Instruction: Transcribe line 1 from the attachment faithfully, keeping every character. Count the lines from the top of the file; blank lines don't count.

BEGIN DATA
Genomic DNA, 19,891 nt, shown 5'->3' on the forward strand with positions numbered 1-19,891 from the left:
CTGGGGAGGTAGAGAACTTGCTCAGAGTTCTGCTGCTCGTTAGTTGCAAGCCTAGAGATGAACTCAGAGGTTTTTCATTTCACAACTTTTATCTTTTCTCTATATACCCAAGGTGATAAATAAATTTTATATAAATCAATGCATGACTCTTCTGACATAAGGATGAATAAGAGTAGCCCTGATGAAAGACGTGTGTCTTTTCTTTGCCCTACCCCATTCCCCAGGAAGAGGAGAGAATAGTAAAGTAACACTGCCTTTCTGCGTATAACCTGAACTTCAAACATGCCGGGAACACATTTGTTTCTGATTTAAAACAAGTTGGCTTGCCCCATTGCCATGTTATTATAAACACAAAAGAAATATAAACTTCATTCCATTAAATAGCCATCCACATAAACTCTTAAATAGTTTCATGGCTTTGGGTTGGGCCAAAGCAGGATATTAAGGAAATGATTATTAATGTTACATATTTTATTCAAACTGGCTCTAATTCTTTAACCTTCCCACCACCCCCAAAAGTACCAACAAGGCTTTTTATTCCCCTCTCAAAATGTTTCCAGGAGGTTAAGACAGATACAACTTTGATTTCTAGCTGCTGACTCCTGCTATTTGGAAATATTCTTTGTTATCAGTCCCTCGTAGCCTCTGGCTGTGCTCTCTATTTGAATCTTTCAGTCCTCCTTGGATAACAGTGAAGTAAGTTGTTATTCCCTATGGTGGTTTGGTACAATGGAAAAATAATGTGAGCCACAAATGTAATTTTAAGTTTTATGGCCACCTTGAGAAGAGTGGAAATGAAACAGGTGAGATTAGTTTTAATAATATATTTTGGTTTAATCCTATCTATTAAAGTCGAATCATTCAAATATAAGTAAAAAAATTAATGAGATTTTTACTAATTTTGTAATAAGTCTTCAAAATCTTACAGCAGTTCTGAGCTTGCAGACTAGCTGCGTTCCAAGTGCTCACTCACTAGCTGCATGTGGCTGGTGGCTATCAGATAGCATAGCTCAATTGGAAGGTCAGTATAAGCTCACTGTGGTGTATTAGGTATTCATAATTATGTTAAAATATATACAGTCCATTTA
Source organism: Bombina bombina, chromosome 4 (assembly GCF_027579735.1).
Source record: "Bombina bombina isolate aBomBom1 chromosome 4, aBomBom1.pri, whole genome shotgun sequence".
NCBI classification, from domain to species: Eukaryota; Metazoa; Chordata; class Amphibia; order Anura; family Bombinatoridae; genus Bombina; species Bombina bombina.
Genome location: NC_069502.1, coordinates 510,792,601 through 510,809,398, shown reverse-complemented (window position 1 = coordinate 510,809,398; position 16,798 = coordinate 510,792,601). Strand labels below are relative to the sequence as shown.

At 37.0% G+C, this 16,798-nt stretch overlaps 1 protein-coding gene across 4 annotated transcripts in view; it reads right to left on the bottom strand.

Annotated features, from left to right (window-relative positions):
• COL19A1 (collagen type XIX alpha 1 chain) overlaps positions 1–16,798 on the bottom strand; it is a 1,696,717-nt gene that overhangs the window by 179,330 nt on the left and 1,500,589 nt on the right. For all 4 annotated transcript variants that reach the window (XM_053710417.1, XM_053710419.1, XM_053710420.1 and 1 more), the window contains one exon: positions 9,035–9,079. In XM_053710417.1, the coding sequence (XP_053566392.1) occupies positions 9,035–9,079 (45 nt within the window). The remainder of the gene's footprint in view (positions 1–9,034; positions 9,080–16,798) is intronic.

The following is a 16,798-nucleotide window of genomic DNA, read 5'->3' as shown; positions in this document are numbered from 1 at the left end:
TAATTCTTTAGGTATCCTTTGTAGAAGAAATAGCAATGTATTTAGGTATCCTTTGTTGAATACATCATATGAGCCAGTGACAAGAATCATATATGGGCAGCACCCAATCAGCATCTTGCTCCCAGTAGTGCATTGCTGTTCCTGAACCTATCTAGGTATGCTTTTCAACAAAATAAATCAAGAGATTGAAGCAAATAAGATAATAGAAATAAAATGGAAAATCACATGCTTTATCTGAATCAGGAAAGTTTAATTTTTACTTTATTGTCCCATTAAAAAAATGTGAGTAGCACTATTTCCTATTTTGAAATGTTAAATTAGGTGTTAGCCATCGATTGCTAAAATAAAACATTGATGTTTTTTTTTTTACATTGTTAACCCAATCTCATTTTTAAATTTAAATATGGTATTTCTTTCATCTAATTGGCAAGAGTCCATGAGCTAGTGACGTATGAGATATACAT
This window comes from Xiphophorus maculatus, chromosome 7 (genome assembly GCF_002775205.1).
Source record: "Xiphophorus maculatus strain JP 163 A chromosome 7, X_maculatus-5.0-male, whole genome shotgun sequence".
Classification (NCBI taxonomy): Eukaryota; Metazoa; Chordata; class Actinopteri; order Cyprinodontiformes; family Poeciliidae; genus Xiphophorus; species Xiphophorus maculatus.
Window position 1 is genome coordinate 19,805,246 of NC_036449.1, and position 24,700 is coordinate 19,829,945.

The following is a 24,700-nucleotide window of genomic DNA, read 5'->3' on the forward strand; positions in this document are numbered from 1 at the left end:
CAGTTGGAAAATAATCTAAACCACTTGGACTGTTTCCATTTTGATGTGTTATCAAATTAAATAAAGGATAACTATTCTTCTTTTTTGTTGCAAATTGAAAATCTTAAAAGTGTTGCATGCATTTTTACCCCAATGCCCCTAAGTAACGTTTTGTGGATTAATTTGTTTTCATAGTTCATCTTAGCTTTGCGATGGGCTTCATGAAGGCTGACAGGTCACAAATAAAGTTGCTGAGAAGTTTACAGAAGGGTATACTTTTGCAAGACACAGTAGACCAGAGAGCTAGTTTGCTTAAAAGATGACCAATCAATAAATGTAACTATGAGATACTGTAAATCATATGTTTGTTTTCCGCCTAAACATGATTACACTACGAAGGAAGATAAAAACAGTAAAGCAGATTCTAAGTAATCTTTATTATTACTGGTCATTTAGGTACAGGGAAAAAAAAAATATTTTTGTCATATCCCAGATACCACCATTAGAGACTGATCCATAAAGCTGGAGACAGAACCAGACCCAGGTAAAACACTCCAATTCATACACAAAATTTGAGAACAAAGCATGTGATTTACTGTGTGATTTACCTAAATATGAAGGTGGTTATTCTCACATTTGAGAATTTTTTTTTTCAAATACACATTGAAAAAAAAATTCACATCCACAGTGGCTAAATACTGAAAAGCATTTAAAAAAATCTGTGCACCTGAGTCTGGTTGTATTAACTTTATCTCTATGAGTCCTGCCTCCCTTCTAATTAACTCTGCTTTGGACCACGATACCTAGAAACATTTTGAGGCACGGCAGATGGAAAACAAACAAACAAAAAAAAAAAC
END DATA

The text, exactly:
Genomic DNA, 19,891 nt, shown 5'->3' on the forward strand with positions numbered 1-19,891 from the left: